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When Kids Ask Hard Questions

April 11, 2012

When our kids ask us hard questions, it can feel like a double whammy.  Not only is it a hard question – it’s our kid who is revealing our ignorance or uncertainty.

I still remember the first time my son realized I was not all-powerful.  It involved my shocking inability to re-peel a banana and the look of disappointment on his face was simultaneously hilarious and heart-breaking.  I would have given anything in that moment to re-peel the banana.

It’s just as well no fairy-godmother appeared to grant my wish.  My son needs to learn that I am not all-powerful and I need to allow him to learn it.  We both need to come to terms with the fact that I can not always shape his world into a safe and certain bubble.  There are things I can not do; things I do not know; things out of even my long reach.  I do not have simple and certain answers to questions about death or evil or the nature of Christ.  What I do have, though, is my genuine desire to learn and to share and to hear what he might think.  Never estimate the power and the value of an answer that begins with “Well…I wonder if…”.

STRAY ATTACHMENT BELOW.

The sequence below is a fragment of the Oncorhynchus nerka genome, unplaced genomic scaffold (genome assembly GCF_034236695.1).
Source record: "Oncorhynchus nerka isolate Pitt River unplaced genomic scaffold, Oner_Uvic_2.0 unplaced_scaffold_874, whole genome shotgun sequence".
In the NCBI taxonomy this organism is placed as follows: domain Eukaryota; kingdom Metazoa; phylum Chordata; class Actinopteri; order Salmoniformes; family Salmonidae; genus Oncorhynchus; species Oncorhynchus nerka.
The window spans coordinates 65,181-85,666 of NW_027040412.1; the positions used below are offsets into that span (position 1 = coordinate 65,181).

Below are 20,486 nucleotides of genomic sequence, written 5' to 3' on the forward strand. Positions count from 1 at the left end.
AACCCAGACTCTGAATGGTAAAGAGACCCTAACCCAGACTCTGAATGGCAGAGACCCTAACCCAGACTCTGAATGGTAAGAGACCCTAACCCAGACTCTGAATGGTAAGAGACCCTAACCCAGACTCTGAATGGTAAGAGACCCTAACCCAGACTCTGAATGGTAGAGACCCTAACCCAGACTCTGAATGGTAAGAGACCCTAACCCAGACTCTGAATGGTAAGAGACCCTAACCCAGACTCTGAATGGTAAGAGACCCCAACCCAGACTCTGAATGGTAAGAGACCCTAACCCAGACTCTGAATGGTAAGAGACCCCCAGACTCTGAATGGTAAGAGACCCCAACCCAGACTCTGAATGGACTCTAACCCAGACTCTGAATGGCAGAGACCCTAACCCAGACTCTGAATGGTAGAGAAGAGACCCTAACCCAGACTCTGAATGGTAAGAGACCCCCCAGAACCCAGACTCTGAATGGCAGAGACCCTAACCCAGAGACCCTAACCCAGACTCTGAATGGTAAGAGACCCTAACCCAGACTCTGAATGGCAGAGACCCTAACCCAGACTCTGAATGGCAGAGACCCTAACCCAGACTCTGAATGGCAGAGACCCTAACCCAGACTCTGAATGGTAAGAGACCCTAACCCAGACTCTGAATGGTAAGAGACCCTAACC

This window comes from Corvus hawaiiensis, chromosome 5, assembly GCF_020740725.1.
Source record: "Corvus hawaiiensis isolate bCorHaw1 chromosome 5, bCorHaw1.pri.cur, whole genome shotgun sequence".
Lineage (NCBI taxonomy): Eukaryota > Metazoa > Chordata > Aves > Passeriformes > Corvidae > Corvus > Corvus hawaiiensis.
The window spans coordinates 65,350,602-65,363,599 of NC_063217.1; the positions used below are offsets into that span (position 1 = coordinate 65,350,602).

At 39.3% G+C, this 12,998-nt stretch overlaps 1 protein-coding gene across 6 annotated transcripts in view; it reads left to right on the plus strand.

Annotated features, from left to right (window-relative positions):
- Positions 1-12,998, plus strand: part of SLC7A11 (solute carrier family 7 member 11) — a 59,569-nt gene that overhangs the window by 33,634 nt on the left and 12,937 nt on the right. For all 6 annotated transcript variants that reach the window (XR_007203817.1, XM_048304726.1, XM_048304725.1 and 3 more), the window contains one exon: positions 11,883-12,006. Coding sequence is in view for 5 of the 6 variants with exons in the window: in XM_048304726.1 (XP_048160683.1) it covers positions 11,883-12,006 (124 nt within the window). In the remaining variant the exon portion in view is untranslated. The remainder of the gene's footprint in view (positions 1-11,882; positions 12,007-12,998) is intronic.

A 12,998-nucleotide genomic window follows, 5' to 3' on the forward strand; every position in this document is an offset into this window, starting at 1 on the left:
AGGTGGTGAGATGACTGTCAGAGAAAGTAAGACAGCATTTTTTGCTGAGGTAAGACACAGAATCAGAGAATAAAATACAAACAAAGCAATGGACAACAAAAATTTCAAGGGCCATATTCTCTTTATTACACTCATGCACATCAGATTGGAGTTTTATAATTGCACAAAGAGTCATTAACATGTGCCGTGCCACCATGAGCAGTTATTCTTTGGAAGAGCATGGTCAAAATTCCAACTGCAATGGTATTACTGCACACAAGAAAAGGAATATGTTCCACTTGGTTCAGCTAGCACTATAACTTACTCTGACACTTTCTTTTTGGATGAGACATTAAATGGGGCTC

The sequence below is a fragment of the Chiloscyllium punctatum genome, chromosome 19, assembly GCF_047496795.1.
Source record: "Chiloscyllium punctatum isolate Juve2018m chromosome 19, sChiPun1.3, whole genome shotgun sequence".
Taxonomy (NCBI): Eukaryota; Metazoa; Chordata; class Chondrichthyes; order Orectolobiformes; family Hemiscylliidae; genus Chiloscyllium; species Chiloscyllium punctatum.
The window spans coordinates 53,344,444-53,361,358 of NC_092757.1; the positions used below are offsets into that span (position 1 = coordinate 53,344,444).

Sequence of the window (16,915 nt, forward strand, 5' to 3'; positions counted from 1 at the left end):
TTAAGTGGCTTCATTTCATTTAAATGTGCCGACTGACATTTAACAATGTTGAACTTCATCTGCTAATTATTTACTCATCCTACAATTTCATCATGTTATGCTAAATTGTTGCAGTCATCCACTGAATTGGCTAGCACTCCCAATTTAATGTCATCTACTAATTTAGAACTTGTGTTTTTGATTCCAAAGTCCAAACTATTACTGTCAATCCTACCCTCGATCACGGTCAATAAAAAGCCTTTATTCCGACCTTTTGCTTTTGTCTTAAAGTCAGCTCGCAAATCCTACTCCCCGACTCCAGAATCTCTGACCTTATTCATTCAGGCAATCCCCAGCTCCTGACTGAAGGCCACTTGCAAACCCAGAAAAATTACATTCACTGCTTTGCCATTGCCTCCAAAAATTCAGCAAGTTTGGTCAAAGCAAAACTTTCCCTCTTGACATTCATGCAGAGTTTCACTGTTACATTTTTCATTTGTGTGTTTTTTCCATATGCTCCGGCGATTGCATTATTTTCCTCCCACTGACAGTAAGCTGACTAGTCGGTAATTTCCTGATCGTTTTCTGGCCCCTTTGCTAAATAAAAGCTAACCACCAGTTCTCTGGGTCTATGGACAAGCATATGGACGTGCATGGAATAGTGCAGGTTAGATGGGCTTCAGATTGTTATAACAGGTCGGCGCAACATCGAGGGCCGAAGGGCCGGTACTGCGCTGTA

Sometimes, though, having our limits revealed is hard because it reveals an incompleteness we’d rather not have to acknowledge – and perhaps should take steps to address.  If we are dissatisfied with our answers for such questions as “why do I have to go to church?” or “why do we say grace – my friends don’t?” it might suggest that we need to spend some time answering them for ourselves first.

When kids ask hard questions – seize the opportunity to ask it of yourself.  And rejoice that you get to share your life with such a curious, thoughtful little soul.

If you’d like a little more guidance, join us for our next Family Saturday!

 When Kids Ask Hard Questions
workshop and discussion for parents and caregivers
Saturday, April 21st, 10 -1 (lunch included)
in the Undercroft
activities and crafts for children

RSVP to Rhonda by Thursday, April 19th
free will donations accepted

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